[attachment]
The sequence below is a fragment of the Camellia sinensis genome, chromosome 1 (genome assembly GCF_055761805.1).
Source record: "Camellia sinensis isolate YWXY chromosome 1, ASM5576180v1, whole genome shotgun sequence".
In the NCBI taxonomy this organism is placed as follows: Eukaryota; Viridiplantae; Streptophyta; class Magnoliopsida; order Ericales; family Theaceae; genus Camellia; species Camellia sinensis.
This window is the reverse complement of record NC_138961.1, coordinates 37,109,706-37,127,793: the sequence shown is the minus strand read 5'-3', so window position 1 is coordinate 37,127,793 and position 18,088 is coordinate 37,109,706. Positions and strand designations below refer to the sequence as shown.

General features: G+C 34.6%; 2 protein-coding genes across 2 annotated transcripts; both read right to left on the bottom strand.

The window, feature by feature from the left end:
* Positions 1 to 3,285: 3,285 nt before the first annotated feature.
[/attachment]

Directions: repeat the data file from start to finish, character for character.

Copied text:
The sequence below is a fragment of the Camellia sinensis genome, chromosome 1 (genome assembly GCF_055761805.1).
Source record: "Camellia sinensis isolate YWXY chromosome 1, ASM5576180v1, whole genome shotgun sequence".
In the NCBI taxonomy this organism is placed as follows: Eukaryota; Viridiplantae; Streptophyta; class Magnoliopsida; order Ericales; family Theaceae; genus Camellia; species Camellia sinensis.
This window is the reverse complement of record NC_138961.1, coordinates 37,109,706-37,127,793: the sequence shown is the minus strand read 5'-3', so window position 1 is coordinate 37,127,793 and position 18,088 is coordinate 37,109,706. Positions and strand designations below refer to the sequence as shown.

General features: G+C 34.6%; 2 protein-coding genes across 2 annotated transcripts; both read right to left on the bottom strand.

The window, feature by feature from the left end:
* Positions 1 to 3,285: 3,285 nt before the first annotated feature.